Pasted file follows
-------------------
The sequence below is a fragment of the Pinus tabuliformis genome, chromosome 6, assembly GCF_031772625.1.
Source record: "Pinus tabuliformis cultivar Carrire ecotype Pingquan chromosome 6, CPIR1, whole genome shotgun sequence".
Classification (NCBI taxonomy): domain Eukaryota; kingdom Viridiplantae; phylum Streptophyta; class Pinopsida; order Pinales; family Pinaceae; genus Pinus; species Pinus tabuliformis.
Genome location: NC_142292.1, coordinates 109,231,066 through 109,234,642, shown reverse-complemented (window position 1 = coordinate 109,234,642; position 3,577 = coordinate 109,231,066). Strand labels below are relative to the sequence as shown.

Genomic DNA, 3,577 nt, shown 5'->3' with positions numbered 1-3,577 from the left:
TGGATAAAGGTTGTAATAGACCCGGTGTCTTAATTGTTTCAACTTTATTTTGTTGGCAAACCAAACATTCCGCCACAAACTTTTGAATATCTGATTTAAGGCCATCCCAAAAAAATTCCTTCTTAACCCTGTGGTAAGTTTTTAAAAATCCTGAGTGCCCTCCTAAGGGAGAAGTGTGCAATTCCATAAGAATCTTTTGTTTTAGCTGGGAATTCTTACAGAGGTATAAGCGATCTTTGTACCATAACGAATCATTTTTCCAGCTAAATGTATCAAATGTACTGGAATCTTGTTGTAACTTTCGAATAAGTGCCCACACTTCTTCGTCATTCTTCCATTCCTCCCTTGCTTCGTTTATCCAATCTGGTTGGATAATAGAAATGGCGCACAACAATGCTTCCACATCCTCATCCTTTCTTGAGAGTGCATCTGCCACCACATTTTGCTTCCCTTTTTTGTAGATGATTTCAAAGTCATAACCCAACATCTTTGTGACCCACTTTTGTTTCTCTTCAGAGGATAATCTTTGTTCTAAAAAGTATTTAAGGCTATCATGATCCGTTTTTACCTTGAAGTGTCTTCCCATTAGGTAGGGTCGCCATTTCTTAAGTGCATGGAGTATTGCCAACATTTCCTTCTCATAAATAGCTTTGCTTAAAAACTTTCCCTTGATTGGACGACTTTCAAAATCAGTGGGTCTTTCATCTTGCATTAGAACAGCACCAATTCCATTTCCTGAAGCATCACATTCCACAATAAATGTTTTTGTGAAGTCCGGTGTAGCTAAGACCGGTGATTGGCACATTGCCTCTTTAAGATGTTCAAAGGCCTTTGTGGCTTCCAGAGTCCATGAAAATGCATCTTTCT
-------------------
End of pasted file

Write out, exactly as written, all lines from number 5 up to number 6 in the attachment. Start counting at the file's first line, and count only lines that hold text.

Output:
Genomic DNA, 3,577 nt, shown 5'->3' with positions numbered 1-3,577 from the left:
TGGATAAAGGTTGTAATAGACCCGGTGTCTTAATTGTTTCAACTTTATTTTGTTGGCAAACCAAACATTCCGCCACAAACTTTTGAATATCTGATTTAAGGCCATCCCAAAAAAATTCCTTCTTAACCCTGTGGTAAGTTTTTAAAAATCCTGAGTGCCCTCCTAAGGGAGAAGTGTGCAATTCCATAAGAATCTTTTGTTTTAGCTGGGAATTCTTACAGAGGTATAAGCGATCTTTGTACCATAACGAATCATTTTTCCAGCTAAATGTATCAAATGTACTGGAATCTTGTTGTAACTTTCGAATAAGTGCCCACACTTCTTCGTCATTCTTCCATTCCTCCCTTGCTTCGTTTATCCAATCTGGTTGGATAATAGAAATGGCGCACAACAATGCTTCCACATCCTCATCCTTTCTTGAGAGTGCATCTGCCACCACATTTTGCTTCCCTTTTTTGTAGATGATTTCAAAGTCATAACCCAACATCTTTGTGACCCACTTTTGTTTCTCTTCAGAGGATAATCTTTGTTCTAAAAAGTATTTAAGGCTATCATGATCCGTTTTTACCTTGAAGTGTCTTCCCATTAGGTAGGGTCGCCATTTCTTAAGTGCATGGAGTATTGCCAACATTTCCTTCTCATAAATAGCTTTGCTTAAAAACTTTCCCTTGATTGGACGACTTTCAAAATCAGTGGGTCTTTCATCTTGCATTAGAACAGCACCAATTCCATTTCCTGAAGCATCACATTCCACAATAAATGTTTTTGTGAAGTCCGGTGTAGCTAAGACCGGTGATTGGCACATTGCCTCTTTAAGATGTTCAAAGGCCTTTGTGGCTTCCAGAGTCCATGAAAATGCATCTTTCT